Among the Free is the book that draws Margaret Peterson Haddix's Shadow Children series to a satisfying resolution.
The novel opens with illegal third child Luke Garner and his illegal friends, Trey, Nina, Matthias, Percy, and Alia, all working undercover at the Population Police headquarters to try to sabotage the totalitarian government from within. Luke works as a stable hand and is summoned by the sergeant for a special mission distributing new ID cards to citizens. When an elderly woman refuses to go to the village square to receive her new card and Luke disobeys his sergeant's command to shoot her, Luke unwittingly starts an open civil war between the villagers and the Population Police.
The moment Luke refuses to shoot, he runs off into the woods and goes into hiding for several days. He eventually makes his way into a village of starving people and meets Eli, who informs him that his village no longer cares about their own needs; everything they do is for the sake of caring for others in need, like Luke. The reason is because Eli's people were filled with such a horrid sense of guilt when they once turned in a family with an illegal third child for the sake of food. To demonstrate the villagers' devotion to ethics, Eli helps Luke escape the Population Police, and in so doing, Luke makes his way into another village where he sees that the citizens have finally overthrown the Population Police. However, upon returning to Population Police headquarters, Luke learns that former Population Police leaders already have plans to feed the public with propaganda that third children are responsible for all of society's ills and starving conditions, thereby taking back the government.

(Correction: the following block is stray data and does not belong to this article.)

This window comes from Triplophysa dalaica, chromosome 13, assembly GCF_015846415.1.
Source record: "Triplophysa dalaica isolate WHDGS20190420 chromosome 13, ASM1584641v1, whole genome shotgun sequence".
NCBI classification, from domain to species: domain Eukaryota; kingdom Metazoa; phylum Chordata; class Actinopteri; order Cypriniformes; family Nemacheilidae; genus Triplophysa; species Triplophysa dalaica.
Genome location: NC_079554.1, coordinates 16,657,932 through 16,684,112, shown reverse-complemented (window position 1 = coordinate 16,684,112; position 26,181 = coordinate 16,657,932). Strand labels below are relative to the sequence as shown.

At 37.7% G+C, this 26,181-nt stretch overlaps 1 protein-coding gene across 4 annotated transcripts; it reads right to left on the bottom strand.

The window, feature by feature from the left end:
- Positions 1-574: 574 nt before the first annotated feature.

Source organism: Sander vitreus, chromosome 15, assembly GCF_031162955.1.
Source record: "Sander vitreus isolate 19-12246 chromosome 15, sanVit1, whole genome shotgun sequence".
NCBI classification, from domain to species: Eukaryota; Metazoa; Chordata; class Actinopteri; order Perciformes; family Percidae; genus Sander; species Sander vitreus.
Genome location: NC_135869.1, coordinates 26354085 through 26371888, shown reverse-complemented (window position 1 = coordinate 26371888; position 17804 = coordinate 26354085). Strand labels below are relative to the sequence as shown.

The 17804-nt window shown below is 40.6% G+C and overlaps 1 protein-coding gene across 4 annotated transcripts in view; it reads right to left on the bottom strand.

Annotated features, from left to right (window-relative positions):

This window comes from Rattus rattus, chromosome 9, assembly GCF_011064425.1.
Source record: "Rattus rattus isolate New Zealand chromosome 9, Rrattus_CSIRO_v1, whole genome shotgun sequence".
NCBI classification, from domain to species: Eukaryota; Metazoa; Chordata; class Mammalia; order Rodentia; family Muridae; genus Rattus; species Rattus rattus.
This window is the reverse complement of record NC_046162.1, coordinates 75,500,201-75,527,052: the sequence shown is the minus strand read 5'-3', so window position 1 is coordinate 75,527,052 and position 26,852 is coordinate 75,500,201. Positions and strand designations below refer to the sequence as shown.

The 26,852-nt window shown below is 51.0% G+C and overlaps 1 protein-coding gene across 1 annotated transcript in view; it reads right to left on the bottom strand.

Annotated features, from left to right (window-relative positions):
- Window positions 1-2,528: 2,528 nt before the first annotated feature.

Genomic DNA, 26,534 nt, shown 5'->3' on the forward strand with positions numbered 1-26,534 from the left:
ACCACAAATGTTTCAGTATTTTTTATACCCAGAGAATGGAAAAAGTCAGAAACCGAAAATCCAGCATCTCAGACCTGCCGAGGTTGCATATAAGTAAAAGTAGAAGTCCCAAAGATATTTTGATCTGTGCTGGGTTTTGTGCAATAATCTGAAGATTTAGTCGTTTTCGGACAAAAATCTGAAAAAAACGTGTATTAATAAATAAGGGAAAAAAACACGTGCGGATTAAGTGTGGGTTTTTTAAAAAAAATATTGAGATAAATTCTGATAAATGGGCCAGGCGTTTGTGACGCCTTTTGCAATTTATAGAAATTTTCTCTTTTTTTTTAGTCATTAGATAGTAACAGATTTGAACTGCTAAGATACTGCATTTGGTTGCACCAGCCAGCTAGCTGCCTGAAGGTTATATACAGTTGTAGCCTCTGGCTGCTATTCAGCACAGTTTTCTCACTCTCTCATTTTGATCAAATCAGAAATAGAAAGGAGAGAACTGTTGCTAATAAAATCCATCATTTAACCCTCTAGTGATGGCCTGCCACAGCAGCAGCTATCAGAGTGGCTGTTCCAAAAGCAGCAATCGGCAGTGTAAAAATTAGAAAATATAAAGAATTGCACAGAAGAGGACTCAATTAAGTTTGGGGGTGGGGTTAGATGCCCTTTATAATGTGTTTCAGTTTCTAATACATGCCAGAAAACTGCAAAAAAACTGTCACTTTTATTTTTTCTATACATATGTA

Luke gallantly stands before a news anchor and relays his entire life's story as an illegal third child, as well as the stories of his friends Trey, Nina, and Matthias. Their stories of hardship help persuade the people that third children are innocent and that the government is responsible for all suffering, securing freedom among his people.